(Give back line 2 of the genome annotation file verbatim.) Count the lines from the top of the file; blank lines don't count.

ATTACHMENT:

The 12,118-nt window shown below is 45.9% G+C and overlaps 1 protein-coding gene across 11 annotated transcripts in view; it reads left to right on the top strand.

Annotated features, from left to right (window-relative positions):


Annotated features, from left to right (window-relative positions):